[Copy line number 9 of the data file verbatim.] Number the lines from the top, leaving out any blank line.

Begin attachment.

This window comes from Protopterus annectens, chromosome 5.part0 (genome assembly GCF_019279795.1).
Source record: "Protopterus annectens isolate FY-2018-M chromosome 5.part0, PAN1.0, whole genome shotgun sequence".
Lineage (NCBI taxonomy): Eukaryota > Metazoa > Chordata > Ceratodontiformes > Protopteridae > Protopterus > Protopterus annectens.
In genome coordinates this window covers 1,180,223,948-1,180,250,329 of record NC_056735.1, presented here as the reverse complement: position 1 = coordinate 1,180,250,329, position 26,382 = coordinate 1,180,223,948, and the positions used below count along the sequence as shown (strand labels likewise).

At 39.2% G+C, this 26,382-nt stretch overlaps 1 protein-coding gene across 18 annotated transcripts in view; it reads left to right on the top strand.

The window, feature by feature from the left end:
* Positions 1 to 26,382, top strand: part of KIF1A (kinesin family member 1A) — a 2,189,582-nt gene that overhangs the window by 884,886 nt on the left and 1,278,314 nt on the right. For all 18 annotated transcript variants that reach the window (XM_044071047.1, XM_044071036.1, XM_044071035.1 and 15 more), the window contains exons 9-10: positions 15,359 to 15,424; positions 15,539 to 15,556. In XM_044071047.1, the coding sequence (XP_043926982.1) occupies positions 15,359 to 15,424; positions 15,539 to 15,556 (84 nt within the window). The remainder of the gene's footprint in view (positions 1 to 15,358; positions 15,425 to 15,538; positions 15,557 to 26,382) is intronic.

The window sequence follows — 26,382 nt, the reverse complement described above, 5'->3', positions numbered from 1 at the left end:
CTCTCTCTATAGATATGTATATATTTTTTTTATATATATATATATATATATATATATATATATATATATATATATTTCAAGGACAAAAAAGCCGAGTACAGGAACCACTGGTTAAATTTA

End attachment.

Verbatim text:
CTCTCTCTATAGATATGTATATATTTTTTTTATATATATATATATATATATATATATATATATATATATATATATTTCAAGGACAAAAAAGCCGAGTACAGGAACCACTGGTTAAATTTA